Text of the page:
First Person is a series of interviews with the first authors of a selection of papers published in Journal of Cell Science, helping early-career researchers promote themselves alongside their papers. Emily Herman is the first author on ‘Identification and characterisation of a cryptic Golgi complex in Naegleria gruberi’, published in Journal of Cell Science. Emily is a postdoctoral fellow in the lab of Dr Joel Dacks at the University of Alberta, Canada, investigating evolution of the membrane trafficking system in microbial eukaryotes.
How would you explain the main findings of your paper to non-scientific family and friends?
The Golgi body is a compartment inside cells that acts like a distribution and shipping centre for proteins and sugars. In most cells, the Golgi is a set of flattened membranous sacs that resembles a stack of pancakes. However, a few organisms do not have Golgi bodies with this ‘stacked’ appearance, and have ‘unstacked’ their Golgi bodies multiple times independently of each other. One such organism is the soil amoeba Naegleria gruberi, a single-celled organism that is related to Naegleria fowleri (also known as the ‘brain-eating amoeba’). Using only a microscope, one cannot directly see a Golgi body in N. gruberi, raising the question of whether it has a Golgi, and if it does, how it is organized? In this paper, we use a fluorescent antibody to a known Golgi protein in order to visualize the Golgi in N. gruberi. We show that a Golgi is indeed present, and appears as tubules spread throughout the cell. Not only is this the first time the Golgi body has been observed in N. gruberi, but it is also the first time that a distinctly tubular Golgi has been seen.
Were there any specific challenges associated with this project? If so, how did you overcome them?
This project was a joint effort between three labs on two different continents, and while Skype meetings are great, they aren't a complete substitute for in-person interaction and collaboration. This was helped immensely by a Royal Society International Exchanges grant, which allowed us to travel to each other's labs. For the PIs, this meant that the project was well-organized and executed, whilst trainees were able to add new computational and benchwork techniques to their repertoires.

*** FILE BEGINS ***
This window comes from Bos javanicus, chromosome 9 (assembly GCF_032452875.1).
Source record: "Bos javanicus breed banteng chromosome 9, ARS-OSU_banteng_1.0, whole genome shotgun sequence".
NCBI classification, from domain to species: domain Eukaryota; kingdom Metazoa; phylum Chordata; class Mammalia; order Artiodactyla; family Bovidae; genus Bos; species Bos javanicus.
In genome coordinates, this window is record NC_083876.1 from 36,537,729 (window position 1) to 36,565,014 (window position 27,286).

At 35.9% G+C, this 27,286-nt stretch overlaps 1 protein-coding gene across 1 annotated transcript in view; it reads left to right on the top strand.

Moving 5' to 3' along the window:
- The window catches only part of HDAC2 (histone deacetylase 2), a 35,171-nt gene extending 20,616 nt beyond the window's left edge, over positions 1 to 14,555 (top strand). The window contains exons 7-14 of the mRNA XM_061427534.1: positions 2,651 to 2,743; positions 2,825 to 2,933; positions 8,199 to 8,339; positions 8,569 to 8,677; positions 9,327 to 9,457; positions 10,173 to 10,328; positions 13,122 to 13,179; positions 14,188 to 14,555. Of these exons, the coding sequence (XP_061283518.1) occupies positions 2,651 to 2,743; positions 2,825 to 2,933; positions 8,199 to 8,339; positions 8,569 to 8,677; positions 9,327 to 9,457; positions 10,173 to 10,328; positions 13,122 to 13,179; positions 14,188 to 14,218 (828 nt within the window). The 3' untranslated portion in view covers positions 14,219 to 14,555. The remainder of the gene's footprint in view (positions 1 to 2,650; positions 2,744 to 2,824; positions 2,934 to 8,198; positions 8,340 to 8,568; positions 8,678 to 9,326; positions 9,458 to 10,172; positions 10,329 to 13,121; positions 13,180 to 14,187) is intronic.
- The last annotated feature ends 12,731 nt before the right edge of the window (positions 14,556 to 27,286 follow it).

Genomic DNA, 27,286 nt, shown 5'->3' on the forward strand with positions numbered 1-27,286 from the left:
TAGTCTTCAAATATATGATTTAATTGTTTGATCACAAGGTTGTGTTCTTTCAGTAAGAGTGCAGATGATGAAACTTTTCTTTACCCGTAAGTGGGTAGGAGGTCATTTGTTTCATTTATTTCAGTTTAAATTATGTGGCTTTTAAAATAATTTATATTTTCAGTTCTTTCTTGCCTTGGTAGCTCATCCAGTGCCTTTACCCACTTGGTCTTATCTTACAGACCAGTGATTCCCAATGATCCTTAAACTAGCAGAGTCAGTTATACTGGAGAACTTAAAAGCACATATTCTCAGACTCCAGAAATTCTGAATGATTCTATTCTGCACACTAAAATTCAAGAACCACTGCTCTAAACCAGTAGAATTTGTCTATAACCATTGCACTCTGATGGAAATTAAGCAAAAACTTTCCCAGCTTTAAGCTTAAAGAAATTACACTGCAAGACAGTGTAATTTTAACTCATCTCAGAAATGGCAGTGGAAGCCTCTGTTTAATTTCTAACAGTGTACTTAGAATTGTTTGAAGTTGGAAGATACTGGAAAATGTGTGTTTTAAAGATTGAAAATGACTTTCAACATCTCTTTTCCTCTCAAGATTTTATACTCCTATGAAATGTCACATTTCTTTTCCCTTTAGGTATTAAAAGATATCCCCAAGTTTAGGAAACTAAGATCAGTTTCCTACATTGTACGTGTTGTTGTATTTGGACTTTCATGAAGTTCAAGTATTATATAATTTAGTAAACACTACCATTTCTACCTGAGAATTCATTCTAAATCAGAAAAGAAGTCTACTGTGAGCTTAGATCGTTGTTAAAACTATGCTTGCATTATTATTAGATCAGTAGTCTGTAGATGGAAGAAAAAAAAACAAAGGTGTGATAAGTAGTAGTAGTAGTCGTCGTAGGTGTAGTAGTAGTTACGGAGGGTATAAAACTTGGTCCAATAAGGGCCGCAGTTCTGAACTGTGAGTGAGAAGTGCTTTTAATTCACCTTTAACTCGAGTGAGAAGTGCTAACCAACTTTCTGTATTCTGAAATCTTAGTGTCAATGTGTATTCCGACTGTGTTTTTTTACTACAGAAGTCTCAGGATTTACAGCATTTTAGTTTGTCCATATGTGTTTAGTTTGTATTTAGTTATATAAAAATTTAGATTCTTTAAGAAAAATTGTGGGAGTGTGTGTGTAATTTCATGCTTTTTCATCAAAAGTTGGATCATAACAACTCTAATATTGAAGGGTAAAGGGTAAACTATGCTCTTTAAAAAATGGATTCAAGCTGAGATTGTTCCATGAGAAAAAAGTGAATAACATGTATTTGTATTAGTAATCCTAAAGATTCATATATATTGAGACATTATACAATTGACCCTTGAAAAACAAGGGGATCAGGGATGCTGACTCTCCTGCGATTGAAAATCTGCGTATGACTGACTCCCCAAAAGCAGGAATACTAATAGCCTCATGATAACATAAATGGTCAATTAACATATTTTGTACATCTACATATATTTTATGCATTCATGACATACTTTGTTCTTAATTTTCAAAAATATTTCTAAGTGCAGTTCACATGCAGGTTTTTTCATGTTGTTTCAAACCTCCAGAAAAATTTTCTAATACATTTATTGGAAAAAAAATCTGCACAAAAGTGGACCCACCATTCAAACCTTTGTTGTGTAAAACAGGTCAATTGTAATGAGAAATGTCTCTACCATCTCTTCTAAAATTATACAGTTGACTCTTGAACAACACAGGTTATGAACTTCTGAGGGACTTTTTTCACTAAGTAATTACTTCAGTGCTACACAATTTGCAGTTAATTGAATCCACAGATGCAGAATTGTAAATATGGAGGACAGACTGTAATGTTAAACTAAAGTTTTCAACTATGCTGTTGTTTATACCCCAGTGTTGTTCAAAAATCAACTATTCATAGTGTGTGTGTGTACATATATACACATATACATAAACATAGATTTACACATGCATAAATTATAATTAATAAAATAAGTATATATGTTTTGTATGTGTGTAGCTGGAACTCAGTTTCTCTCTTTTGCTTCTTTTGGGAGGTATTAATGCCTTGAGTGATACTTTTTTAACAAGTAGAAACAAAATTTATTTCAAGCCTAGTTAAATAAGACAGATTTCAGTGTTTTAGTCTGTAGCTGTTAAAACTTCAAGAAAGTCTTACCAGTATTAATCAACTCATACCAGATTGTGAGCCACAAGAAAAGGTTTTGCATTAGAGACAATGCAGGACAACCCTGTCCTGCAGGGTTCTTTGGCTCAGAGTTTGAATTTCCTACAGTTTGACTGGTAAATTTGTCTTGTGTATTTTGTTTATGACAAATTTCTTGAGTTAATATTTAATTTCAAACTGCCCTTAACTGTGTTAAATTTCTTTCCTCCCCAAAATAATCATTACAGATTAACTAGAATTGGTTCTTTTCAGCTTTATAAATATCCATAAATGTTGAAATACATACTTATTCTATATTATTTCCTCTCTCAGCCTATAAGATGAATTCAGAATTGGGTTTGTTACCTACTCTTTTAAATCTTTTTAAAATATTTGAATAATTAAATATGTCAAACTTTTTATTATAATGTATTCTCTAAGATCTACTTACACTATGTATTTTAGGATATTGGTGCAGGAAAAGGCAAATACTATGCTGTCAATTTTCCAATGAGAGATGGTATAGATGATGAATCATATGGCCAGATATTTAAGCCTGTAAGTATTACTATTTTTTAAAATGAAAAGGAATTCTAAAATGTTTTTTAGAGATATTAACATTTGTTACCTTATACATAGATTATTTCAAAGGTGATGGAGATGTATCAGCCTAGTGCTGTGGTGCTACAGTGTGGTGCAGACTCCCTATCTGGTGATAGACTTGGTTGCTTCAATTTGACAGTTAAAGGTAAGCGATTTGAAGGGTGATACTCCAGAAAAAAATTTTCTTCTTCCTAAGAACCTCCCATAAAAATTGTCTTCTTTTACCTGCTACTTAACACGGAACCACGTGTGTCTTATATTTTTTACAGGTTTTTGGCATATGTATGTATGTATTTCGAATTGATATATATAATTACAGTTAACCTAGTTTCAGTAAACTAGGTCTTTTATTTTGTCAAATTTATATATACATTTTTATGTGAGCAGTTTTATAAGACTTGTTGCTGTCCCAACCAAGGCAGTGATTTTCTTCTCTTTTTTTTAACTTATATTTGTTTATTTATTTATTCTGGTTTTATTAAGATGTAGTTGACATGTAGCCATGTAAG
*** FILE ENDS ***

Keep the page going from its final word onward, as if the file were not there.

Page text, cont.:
“Seeing the first images was incredible, and I think there was a sense among all of us that this was something momentous”
When doing the research, did you have a particular result or ‘eureka’ moment that has stuck with you?
Yes – when we acquired the first fluorescence microscopy images of the Naegleria Golgi. It was well after most people had left for the day, and Dr Tsaousis, Dr Miller and I were hunched over the microscope's computer screen in this tiny, otherwise pitch-black, room. Seeing the first images was incredible, and I think there was a sense among all of us that this was something momentous; we were the first people to see a Golgi body in this organism! We were so thrilled, we immediately sent the images to Dr Dacks, who was just as excited.
Have you had any significant mentors, and how have they helped you?
My PhD supervisor, Dr Dacks, has been an incredible mentor. He has always pushed me to think philosophically about my research and how it fits in with the field of eukaryotic evolution. Aside from the excellent scientific training I received, I also learned a lot from him about how to manage multiple projects, be a good colleague and mentor myself, and the story-telling aspect of writing papers, so I'm very grateful for that.
What's the most important piece of advice you would give first-year PhD students?
Read widely, and practise reading papers with a critical eye. And don't be afraid to ask questions!
What changes do you think could improve the professional lives of early-career scientists?
Early-career researchers are typically in their late 20s and 30s, which is also the time when many people want to put down roots and perhaps have families; they don't necessarily want to move for their career, especially if they have to coordinate with a spouse. I would love to see more job security, but particularly more support for stable, research associate-type positions that would let scientists stay in academia, while fitting with their lifestyle and goals.
What's next for you?
I would very much like to remain in science and in academia, but I think there are a lot of other interesting questions to ask and problems to solve outside of these areas. So ultimately, I am exploring the options available to me.
Tell us something interesting about yourself that wouldn't be on your CV
My partner and I renovate and flip houses as a kind of side-project. It is hard work, but in the end it is very rewarding to look around and say, ‘I laid these tiles, I wired this room, I put up this drywall’, and so on. I also try to be really active outside of the lab because I spend most of my time sitting at a desk, so I do a lot of rock climbing and weightlifting.
Emily Herman's contact details: 5-31 Medical Sciences Building, University of Alberta, Edmonton, Alberta, Canada.